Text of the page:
Furthermore, unlicensed drivers are uninsured, raising premiums for the rest of us. States that have expanded access to driver's licenses regardless of legal status have seen dramatic improvements in the rate of insurance coverage. New Mexico reduced its uninsured rate from 33% in 2002 to just 10.6% in 2007. Likewise, Utah reduced the proportion of uninsured drivers from 10% in 1998 to 5.1% in 2007.

In the end, we have a law that thickens the bureaucratic process involved in getting a license and does nothing to change our broken immigration system. In fact, this effort at protection may very well wind up accomplishing quite the opposite.

Tomás R. Jiménez is an assistant professor of sociology at UC San Diego and a fellow at the New America Foundation.

I want my Real ID


Every modern society requires a system of identification — there's simply no way to avoid that in a large, urbanized nation where few people live and work in the same community with the same neighbors their whole lives.

In most countries, that need for ID is filled by the central government with some form of national identification card. America's more decentralized experience has led to a different result — a patchwork system of state driver's licenses serving as our de facto national ID system.

The goal of the Real ID Act is to set some minimum federal standards for this decentralized arrangement, like requiring that states verify the identity and legal status of people being issued licenses (and you thought we did that already!). This is in part to avoid the need for a national ID card, which would not only be costly and time-consuming to set up from scratch, but is also fiercely opposed by many Americans. The 9/11 Commission called for such federal standards, noting that, among other things, seven of the IDs obtained by the 9/11 hijackers were obtained using false claims of residence in Virginia. The Real ID Act was an outgrowth of the 9/11 Commission's recommendations, buttressed by input from the American Assn. of Motor Vehicle Administrators.

Opposition to these common-sense standards comes from two sources, one legitimate, one not. First, some states are whining about money, concocting hilariously inflated cost estimates for compliance with the new law. Congress has responded by stretching out the deadlines somewhat and providing some additional funding for genuine state needs — this makes perfect sense.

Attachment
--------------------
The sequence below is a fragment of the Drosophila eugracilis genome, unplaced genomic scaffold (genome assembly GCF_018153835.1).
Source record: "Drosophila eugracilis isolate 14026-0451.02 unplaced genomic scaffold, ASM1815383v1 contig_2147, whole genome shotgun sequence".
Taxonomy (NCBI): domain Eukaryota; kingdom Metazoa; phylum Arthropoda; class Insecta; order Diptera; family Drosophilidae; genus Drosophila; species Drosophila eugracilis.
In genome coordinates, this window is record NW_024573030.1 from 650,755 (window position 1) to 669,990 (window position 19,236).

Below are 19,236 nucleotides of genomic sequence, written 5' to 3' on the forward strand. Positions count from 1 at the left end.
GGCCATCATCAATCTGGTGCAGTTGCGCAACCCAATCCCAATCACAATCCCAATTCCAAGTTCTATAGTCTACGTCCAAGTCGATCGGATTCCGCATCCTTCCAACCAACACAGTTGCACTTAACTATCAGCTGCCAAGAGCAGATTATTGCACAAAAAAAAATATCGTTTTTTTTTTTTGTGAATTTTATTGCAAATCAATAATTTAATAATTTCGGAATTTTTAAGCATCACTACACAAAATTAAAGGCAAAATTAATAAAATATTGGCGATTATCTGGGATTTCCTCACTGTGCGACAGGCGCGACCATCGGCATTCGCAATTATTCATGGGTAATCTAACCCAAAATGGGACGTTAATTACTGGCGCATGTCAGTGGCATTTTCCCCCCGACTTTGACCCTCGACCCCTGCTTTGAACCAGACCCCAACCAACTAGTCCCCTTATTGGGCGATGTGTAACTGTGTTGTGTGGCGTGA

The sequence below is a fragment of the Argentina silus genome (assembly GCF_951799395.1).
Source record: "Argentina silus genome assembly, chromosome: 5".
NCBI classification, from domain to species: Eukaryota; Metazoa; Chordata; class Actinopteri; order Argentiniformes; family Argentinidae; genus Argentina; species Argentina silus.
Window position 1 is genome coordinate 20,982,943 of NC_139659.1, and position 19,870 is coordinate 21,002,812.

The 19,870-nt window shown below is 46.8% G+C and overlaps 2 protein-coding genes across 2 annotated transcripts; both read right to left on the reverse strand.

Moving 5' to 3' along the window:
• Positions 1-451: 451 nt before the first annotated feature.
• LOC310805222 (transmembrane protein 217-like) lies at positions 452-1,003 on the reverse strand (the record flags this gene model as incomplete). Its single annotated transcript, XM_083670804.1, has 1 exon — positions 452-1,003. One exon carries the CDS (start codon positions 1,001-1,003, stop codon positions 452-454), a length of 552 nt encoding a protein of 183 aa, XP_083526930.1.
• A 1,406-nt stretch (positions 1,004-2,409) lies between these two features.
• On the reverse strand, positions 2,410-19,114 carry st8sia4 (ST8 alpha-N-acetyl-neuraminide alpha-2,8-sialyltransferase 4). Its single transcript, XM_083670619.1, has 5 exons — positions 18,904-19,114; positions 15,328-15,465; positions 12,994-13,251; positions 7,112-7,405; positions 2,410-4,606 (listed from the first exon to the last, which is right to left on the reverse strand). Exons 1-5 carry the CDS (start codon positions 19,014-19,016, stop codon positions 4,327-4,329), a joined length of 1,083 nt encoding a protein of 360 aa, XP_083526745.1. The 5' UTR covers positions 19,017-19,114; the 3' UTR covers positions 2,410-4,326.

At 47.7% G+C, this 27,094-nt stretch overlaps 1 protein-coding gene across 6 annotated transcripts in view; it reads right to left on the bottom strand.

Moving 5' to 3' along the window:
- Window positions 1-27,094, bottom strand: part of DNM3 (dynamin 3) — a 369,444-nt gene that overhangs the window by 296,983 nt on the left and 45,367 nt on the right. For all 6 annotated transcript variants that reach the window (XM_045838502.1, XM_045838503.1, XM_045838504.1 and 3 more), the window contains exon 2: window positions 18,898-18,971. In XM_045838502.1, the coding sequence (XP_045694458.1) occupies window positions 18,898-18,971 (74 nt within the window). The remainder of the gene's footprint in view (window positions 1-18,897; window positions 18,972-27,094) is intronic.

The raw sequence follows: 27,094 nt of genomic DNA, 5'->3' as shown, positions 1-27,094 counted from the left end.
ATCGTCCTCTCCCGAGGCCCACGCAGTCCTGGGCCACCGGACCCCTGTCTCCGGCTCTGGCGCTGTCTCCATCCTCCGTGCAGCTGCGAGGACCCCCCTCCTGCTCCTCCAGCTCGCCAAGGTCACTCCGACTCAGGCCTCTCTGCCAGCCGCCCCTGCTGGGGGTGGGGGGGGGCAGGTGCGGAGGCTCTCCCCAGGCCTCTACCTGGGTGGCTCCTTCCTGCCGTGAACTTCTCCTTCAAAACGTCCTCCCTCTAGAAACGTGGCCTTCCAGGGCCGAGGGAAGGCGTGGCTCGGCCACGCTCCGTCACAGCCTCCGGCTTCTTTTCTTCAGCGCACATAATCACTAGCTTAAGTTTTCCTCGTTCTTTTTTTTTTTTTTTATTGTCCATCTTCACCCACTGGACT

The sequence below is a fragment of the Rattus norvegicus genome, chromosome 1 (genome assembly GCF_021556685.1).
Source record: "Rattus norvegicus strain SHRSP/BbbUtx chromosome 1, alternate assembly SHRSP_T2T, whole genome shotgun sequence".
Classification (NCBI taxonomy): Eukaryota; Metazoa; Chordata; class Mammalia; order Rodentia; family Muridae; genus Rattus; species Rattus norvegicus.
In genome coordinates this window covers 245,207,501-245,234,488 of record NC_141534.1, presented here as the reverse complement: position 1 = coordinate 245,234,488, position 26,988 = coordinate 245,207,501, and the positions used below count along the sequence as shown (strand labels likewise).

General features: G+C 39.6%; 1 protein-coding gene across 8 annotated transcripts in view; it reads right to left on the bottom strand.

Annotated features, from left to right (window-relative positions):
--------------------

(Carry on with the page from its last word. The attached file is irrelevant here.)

The second objection to the law's standards comes from those who want to ensure that illegal immigrants are able to continue embedding themselves in American society. Thus, driver's licenses for illegal immigrants serve as a form of de facto amnesty for illegals, incorporating them into the institutions of our society and making any congressional action on legalization a mere formality.

Making amnesty a fait accompli is also the rationale behind the Mexican government's push to have its illegal-immigrant ID card, the Matricula Consular, recognized by as many banks and police departments s possible.

Denying ID to those who have no right to be here isn't some magic bullet that will make all illegals go home overnight. But it is critical to any larger strategy to that end. By making it as hard as possible to live here illegally — combined with more conventional enforcement measures such as fencing and worksite verification — we can, in fact, reduce illegal settlement and increase the number of illegals who give up and go home. Sí, se puede!

Mark Krikorian is executive director of the Center for Immigration Studies and author of the forthcoming book, "The New Case Against Immigration, Both Legal and Illegal."